Today is a happy anniversary for us Israelis. The United Nations General Assembly voted on November 29, 1947, to establish two states in mandatory Palestine, one Jewish and one Arab state. This was the vote that brought about the creation of Israel, and the day after the vote a civil war broke out which would become the first part of Israel's War of Independence. Palestinians see it as a tragic anniversary. Even the U.N. sees it as a sad day, marking the plight of Palestinian refugees on this day each year. Israelis and Palestinians can't agree on whether this is a day to celebrate or to mourn, but they don't have to agree. Israelis should recognize that it is a painful day for Palestinians without being sad about it themselves, while Palestinians should recognize it is a happy day for Israelis without being happy themselves or demanding that the other side mourn.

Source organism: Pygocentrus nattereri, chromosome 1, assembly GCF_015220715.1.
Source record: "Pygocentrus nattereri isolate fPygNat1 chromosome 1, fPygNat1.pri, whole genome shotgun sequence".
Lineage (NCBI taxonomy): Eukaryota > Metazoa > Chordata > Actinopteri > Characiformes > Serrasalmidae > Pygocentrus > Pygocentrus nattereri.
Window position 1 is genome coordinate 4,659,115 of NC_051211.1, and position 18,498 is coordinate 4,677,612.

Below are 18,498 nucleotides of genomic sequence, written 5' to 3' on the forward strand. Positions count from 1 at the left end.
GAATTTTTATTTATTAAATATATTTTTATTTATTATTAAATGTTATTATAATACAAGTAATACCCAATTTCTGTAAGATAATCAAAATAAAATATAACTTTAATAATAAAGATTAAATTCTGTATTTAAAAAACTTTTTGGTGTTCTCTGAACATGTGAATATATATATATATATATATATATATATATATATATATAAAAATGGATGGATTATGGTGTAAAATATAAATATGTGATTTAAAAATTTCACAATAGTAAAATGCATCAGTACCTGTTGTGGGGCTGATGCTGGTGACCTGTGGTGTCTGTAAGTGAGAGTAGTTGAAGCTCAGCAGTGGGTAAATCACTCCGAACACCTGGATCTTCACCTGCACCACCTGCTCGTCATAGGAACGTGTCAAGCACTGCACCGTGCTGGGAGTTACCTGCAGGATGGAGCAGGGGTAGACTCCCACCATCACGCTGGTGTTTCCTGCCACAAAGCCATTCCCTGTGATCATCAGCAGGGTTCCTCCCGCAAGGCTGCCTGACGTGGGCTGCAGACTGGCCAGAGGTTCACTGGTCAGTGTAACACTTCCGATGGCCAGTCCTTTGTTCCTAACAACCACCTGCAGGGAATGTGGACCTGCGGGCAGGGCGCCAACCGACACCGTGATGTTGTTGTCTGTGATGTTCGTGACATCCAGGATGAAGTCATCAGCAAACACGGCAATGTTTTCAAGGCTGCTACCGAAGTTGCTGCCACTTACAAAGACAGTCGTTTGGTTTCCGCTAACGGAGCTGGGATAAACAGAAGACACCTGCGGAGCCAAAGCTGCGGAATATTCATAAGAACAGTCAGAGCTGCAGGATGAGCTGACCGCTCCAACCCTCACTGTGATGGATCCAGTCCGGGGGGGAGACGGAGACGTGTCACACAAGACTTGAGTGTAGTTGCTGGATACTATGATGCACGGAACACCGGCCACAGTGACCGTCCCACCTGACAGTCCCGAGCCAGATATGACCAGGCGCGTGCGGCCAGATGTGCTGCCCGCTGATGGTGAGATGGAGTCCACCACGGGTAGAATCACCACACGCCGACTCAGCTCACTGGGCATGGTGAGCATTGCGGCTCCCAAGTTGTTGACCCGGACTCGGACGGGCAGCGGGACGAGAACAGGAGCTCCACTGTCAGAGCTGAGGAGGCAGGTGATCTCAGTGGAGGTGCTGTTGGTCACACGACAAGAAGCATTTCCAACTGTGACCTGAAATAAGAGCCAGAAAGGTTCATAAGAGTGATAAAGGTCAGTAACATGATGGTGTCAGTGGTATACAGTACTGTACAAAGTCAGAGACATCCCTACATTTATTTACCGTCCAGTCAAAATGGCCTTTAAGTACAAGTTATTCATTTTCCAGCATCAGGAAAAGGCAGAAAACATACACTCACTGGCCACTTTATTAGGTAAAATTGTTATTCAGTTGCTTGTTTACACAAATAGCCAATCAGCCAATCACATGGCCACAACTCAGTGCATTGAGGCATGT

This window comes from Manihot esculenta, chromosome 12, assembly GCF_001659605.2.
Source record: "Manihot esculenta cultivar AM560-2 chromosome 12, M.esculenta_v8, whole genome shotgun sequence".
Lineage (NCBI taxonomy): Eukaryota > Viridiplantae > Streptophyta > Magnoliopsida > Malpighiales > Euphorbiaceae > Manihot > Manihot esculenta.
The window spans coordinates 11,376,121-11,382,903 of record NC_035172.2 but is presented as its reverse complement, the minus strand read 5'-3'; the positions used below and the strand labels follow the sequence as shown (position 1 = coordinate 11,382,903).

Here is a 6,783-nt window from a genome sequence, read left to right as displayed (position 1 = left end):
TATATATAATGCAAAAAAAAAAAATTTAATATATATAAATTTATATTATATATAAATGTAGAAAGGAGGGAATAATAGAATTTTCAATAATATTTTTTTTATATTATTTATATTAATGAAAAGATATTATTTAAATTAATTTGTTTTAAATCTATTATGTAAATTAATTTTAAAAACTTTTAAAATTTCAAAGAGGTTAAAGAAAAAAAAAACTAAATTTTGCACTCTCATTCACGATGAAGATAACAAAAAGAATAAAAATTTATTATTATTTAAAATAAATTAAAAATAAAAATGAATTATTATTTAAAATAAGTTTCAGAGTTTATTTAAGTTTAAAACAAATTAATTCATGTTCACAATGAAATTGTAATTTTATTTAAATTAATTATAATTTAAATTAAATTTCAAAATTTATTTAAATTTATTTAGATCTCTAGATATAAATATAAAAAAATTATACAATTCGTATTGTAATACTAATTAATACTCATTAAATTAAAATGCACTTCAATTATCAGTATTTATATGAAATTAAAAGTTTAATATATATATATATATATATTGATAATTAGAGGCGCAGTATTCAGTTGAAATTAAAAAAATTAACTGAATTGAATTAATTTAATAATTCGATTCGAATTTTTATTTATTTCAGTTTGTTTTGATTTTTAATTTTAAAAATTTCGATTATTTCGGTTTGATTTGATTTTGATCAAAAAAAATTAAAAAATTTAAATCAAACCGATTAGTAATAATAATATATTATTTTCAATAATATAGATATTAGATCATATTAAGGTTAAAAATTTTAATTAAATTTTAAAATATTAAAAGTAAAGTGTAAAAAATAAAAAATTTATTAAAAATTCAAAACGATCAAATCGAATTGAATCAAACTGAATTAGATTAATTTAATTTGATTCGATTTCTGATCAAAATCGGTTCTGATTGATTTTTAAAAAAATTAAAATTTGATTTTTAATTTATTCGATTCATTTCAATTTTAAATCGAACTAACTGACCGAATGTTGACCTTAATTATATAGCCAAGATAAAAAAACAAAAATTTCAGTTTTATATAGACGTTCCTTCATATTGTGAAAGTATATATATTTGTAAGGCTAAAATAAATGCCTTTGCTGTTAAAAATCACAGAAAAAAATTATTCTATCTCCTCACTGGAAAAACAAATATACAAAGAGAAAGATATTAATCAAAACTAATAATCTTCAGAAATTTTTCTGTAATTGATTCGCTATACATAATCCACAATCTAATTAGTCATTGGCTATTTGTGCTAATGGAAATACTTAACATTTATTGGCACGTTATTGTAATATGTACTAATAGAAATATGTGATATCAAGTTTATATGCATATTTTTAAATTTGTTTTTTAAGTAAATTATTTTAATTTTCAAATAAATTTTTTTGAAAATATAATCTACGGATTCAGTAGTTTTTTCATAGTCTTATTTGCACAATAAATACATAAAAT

Now, after Annapolis, I am cautiously optimistic that the idea of partition is on its way to fruition (good thing that along the 1967 borders and not the partition plan of 1947, though). I doubt there will be a Palestinian state by the time George W. Bush leaves office, but I do believe there can be significant progress in that direction.
The main flaw in Annapolis was that despite the presence of Arab leaders from countries like Saudi Arabia, Syria, Tunisia and others, no real dialogue started between Israel and these countries. Foreign Minister Tzipi Livni complained that the Arabs treated her as if she was a leper. Too bad.
The Obama Doctrine, R.I.P.
2 weeks ago